What is time?

This text was originally submitted to the 2013 Flame challenge question of the Alan Ada center for communicating Science. The question was: What is time? Due to the regulations it had to be short and hat to be readable for high school students. The students themselves had to choose the winners. So here you go:

Once there was a little girl who was very interested in music and dancing. Her name was Emmy. Later, after going to school and college, she helped explain many things in science. One of the things she was thinking of is very much related to our this year’s topic of flame challenge: What is time?

Imagine a ball on a flat table in a room where absolutely nothing moves. There is nothing about the ball that can be related to time: no past, no present, no future, it all looks the same no matter how long you wait.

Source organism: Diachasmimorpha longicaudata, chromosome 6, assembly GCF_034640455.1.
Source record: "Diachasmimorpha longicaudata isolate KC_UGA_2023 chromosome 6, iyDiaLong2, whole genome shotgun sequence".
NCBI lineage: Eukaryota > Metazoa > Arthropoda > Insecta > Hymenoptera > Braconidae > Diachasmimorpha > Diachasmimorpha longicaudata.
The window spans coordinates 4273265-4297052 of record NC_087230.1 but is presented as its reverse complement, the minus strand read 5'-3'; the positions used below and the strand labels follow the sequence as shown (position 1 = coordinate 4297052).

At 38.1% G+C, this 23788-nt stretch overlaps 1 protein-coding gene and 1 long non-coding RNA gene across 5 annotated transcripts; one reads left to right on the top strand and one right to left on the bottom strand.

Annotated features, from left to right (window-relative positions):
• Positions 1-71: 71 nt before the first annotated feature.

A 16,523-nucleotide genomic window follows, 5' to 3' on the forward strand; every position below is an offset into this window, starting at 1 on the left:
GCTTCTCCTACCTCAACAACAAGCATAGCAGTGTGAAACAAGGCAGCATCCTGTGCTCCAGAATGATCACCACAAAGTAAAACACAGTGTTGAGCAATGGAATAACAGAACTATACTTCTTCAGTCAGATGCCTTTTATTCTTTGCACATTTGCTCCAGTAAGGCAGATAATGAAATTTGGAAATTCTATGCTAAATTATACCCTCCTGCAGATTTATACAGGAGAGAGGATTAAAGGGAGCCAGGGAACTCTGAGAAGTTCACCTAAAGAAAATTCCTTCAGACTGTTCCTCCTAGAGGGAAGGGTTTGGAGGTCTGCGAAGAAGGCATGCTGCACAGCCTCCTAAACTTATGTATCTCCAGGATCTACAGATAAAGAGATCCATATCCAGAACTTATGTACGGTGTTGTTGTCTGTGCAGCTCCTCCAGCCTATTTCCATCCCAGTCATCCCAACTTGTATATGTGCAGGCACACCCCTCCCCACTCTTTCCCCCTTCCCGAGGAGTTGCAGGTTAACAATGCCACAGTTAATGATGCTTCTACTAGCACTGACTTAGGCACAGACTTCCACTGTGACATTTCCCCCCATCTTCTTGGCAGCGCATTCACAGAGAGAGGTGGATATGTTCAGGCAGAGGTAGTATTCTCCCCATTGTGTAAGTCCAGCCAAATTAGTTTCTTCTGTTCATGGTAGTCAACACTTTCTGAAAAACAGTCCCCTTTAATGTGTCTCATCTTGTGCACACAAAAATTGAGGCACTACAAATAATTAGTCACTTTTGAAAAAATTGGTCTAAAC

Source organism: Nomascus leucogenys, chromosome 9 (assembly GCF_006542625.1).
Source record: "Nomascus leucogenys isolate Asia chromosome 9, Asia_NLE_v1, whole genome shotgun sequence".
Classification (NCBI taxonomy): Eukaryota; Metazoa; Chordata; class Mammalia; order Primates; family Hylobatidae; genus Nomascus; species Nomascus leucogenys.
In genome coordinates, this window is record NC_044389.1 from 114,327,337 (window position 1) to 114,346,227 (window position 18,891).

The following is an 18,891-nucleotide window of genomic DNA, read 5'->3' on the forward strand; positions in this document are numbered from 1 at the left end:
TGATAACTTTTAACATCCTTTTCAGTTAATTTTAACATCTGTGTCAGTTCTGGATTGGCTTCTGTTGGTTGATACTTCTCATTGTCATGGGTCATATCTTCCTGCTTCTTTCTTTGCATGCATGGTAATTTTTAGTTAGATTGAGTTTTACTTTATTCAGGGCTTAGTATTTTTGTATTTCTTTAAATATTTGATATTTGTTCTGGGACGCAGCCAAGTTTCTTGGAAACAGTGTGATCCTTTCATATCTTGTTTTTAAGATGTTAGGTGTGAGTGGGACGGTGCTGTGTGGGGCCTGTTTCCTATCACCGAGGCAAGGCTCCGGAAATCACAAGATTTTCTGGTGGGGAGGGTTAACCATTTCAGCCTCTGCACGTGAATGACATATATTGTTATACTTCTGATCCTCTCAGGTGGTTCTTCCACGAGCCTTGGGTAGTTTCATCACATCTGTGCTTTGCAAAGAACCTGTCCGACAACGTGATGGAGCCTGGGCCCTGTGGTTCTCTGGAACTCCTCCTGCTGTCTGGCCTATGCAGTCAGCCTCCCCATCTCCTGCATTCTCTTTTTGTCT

Once you push the ball to roll it, things are different. If the ball could talk, it could tell you about the time before it was pushed, the time it was being pushed and a time after that. By pushing the ball we have “interacted” with it by pushing it with our fingers, thereby exchanging energy with it. Same is with heating up a soup, turning on a lamp or doing whatever else.

So Emmy found out that there is a connection between exchanging energy and the concept of time. If these energy exchange events happen regularly, they can actually be used as a means to keep the time. That’s why something always moves or blinks in clocks!

The more often these events are, the more suitable they are for time keeping. If you choose the olympic games as a reference, all you can tell about a sports event in your local school is that it took place before or after the last Olympic games. It can be anytime within 4 years. For more accuracy, people use smaller time intervals such as days, minutes or seconds as unit of time.

By the way, can you find out more about Emmy?

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